I used a recursive enumeration approach to get 4x4, but I got kind of tired of waiting for 5x5, so I did a hash table to chop out sub-trees that I had already evaluated, using Zobrist hashing to make it cheap to go from one position to the next. I have only fair confidence because I used a "check hash" approach to collision detection, and with only 32 bits of check I got some collisions in various tests of 4x4. They went away when I moved to a 64-bit check hash, but so far I've only done one pass at 5x5, so there's no confirmation. Naturally using the Bellman's rule if I get the same answer with three different seeds it's true, right? Or, for more confidence, save the whole position (efficiently represented, of course) intact rather than just a check hash.

The 1B number for 5x5 is the right order of magnitude: if you look at ratios of ratios for various rectangles, it appears that they approach 1 fairly rapidly: e.g.

ratio 2nd

1 x 4 16 2 x 4 335 20.9 3 x 4 9754 29.1 1.39 4 x 4 323632 33.2 1.14 5 x 4 11171466 34.5 1.03

The same thing works for n x 3 -- the 2nd ratios at 6x3 and 7x3 are

- 1.00. For n x 5 we get
1 x 5 32 2 x 5 1562 48.8 3 x 5 121130 77.5 1.59 4 x 5 11171466 92.2 1.19 5 x 5 1086297184 97.2 1.05

So it at least passes the gut test. I conjecture that 6 x 6 will be about 10^11, 7 x 7 about 10^13, and 8 x 8 about 10^15.

--

Jim Gillogly 19 Foreyule S.R. 1995, 06:52

**********************************************************************

Jim found there were over a billion paths through the 5x5 checkerboard, resorting to a program that used Zobrist hashing (I've never studied Zobrism) because the simple recursive search got too long to wait for. Using a different approach, I got results that

- agree with and extend Jim's; the results for squares are
- 1x1 . . . . . . 2 2x2 . . . . . . 16 3x3 . . . . . 800 4x4 . . . . 323632 5x5 . . . 1086297184 6x6 . . 30766606427588 7x7 7466577706821521924

I also have a large number of results for rectangles. The remainder of this message is a longish description of the method.

I decided that for a hairy combinatoric problem like this, I would do better to search with combs. A "comb" is a term I use to describe a structure on the integers {0,..,n}. A comb is a disjoint family of subsets of {0,..,n} containing one singleton and arbitrarily many pairs.

I work with what I call "toothed checkerboards"--checkerboards that have an extra set of edges (teeth) added along the right side. For instance, here is a 3x4 toothed checkerboard. We number the teeth from 0 to n (top to bottom).

---+---+---+---+---tooth 0 | | | | |

- ---+---+---+---+---* tooth 1
| | | | |

- ---+---+---+---+---* tooth 2
| | | | |

- ---+---+---+---+---* tooth 3

A path system (PS) on a toothed checkerboard is a set of nonoverlapping paths along the edges of the toothed checkerboard in which exactly one path has an endpoint in the upper-left corner of the checkerboard, and all other endpoints are at the ends of the teeth. For instance, here is a PS on a 5x5 toothed checkerboard.

corner

---------------\ /---Tooth 0| |

' /-------\ \---/ '

| |

' | ' | ' /---* Tooth 2

| | |

/--/ /--\ \------/ /--* Tooth 3 | | | | | | \-----------+---* Tooth 4 | | | \---/ ' ' ' \---* Tooth 5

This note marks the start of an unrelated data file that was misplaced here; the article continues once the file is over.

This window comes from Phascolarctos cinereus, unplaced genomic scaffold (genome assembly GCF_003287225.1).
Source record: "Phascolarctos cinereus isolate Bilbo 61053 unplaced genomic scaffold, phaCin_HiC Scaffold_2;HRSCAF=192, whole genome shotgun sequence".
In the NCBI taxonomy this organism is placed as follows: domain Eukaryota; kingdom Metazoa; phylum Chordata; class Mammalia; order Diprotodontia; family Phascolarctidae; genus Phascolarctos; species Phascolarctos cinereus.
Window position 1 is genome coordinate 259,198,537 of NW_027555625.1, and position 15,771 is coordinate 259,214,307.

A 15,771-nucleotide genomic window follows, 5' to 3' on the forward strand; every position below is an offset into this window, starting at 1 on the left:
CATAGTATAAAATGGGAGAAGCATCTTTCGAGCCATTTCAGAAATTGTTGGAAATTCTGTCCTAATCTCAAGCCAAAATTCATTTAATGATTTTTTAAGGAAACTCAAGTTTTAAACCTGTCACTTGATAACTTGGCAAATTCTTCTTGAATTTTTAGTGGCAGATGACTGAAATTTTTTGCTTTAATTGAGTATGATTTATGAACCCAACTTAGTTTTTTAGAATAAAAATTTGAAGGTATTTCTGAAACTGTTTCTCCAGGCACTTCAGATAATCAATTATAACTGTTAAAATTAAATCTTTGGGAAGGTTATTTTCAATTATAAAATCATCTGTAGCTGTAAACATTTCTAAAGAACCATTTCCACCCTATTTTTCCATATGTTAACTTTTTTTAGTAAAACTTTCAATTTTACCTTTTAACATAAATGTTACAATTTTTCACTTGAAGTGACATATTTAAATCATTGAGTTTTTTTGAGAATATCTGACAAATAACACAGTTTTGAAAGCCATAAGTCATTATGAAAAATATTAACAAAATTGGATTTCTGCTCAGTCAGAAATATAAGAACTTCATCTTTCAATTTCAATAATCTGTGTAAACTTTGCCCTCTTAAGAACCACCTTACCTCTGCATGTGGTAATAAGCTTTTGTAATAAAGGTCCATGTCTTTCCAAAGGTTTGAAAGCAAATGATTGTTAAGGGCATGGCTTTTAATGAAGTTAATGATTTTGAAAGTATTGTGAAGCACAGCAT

There are three paths in this PS, from the corner to the tooth 0, from tooth 2 to tooth 4, and from tooth 3 to tooth 5.

A comb on {0,...,n} is said to "represent" a PS on an n-by-m toothed checkerboard when

1. the singleton of the comb contains the tooth-number of the

endpoint of the path starting in the corner,

2. the pairs of the comb are the tooth-numbers of the endpoints of

the other paths in the PS.

For instance, comb {{0},{2,4},{3,5}} represents the 5x5 PS above.

It should be clear that each PS is represented by exactly one comb. So to count PSs, we count the number represented by each comb, and add them up. The reason this helps is that combs capture the essential features necessary for extending an n-by-m PS into an n-by-(m+1) PS. This is done by finding the "successors" of each comb, in the sense that the {{0},{2,4},{3,5}} above is the successor of comb {{1},{3,4}}, which represents the above PS restricted to the 5x4 toothed checkerboard. Note that a comb can be the successor of another in more than one way, corresponding to multiple ways of extending a PS. So what I construct is a matrix of nonnegative integers, indicating the multiplicity of the successor relation. Exercise: Find the other way of extending a {{1},{3,4}} PS into a {{0},{2,4},{3,5}} PS.

A final touch is to be able to tell when a PS can be extended to a path through an entire checkerboard. This is done by connecting adjacent tooth endpoints of the paths in numerical increasing pairs, with the largest endpoint connected to the corner. If the result is a single path, that is the unique way to extend the n-by-m PS into a n-by-(m+1) checkerboard path. Note that in the example, by connecting tooth 0 to 2 and 3 to 4, we arrive at a path through the 5x6 checkerboard. It is straightforward to translate this criterion into a condition on the representative comb.

So I wrote a program to count these paths by comb. The number of

- combs for various heights of checkerboard are
height #combs height #combs height #combs

0 1 4 50 8 6876 1 2 5 156 9 26200 2 6 6 532 10 104456 3 16 7 1856

Which grows superexponentially, but not as badly as factorially. Generating the transition matrix, though, takes a considerable amount of time using a naive recursive search--there may be a better way of calculating transitions. A more pressing problem is the size of the transition matrix, which is the main reason I haven't got results for 8x8. But this should be within the range of PC-class machines if you take care to avoid running out of primary memory.

Dan Hoey@AIC.NRL.Navy.Mil